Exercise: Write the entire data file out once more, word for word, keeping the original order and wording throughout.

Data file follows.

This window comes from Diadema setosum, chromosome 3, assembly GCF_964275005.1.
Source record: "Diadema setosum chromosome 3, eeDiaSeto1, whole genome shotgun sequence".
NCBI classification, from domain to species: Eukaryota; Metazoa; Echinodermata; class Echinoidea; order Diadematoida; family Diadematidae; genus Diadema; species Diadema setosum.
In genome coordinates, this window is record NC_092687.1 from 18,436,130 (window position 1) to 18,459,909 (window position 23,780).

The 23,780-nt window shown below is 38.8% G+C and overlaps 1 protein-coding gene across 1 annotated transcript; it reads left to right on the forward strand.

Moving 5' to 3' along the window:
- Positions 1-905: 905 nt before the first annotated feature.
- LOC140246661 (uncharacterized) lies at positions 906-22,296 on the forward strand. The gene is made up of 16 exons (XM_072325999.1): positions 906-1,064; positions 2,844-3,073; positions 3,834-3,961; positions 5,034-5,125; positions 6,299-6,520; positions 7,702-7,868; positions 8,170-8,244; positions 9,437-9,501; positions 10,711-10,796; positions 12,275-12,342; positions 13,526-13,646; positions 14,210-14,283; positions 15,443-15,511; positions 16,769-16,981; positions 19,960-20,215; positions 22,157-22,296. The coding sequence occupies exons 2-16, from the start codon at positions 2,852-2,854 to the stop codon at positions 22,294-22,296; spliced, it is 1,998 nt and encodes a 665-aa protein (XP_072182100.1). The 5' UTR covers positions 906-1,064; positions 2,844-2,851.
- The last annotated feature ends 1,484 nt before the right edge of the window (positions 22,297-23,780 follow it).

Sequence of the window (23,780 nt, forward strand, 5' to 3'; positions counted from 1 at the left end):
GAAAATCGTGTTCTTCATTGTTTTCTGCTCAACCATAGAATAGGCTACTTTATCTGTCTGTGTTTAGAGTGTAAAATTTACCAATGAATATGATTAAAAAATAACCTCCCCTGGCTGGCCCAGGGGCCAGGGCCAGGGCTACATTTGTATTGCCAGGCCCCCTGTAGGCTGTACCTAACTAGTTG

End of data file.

This window comes from Diadema setosum, chromosome 3, assembly GCF_964275005.1.
Source record: "Diadema setosum chromosome 3, eeDiaSeto1, whole genome shotgun sequence".
NCBI classification, from domain to species: Eukaryota; Metazoa; Echinodermata; class Echinoidea; order Diadematoida; family Diadematidae; genus Diadema; species Diadema setosum.
In genome coordinates, this window is record NC_092687.1 from 18,436,130 (window position 1) to 18,459,909 (window position 23,780).

The 23,780-nt window shown below is 38.8% G+C and overlaps 1 protein-coding gene across 1 annotated transcript; it reads left to right on the forward strand.

Moving 5' to 3' along the window:
- Positions 1-905: 905 nt before the first annotated feature.
- LOC140246661 (uncharacterized) lies at positions 906-22,296 on the forward strand. The gene is made up of 16 exons (XM_072325999.1): positions 906-1,064; positions 2,844-3,073; positions 3,834-3,961; positions 5,034-5,125; positions 6,299-6,520; positions 7,702-7,868; positions 8,170-8,244; positions 9,437-9,501; positions 10,711-10,796; positions 12,275-12,342; positions 13,526-13,646; positions 14,210-14,283; positions 15,443-15,511; positions 16,769-16,981; positions 19,960-20,215; positions 22,157-22,296. The coding sequence occupies exons 2-16, from the start codon at positions 2,852-2,854 to the stop codon at positions 22,294-22,296; spliced, it is 1,998 nt and encodes a 665-aa protein (XP_072182100.1). The 5' UTR covers positions 906-1,064; positions 2,844-2,851.
- The last annotated feature ends 1,484 nt before the right edge of the window (positions 22,297-23,780 follow it).

Sequence of the window (23,780 nt, forward strand, 5' to 3'; positions counted from 1 at the left end):
GAAAATCGTGTTCTTCATTGTTTTCTGCTCAACCATAGAATAGGCTACTTTATCTGTCTGTGTTTAGAGTGTAAAATTTACCAATGAATATGATTAAAAAATAACCTCCCCTGGCTGGCCCAGGGGCCAGGGCCAGGGCTACATTTGTATTGCCAGGCCCCCTGTAGGCTGTACCTAACTAGTTG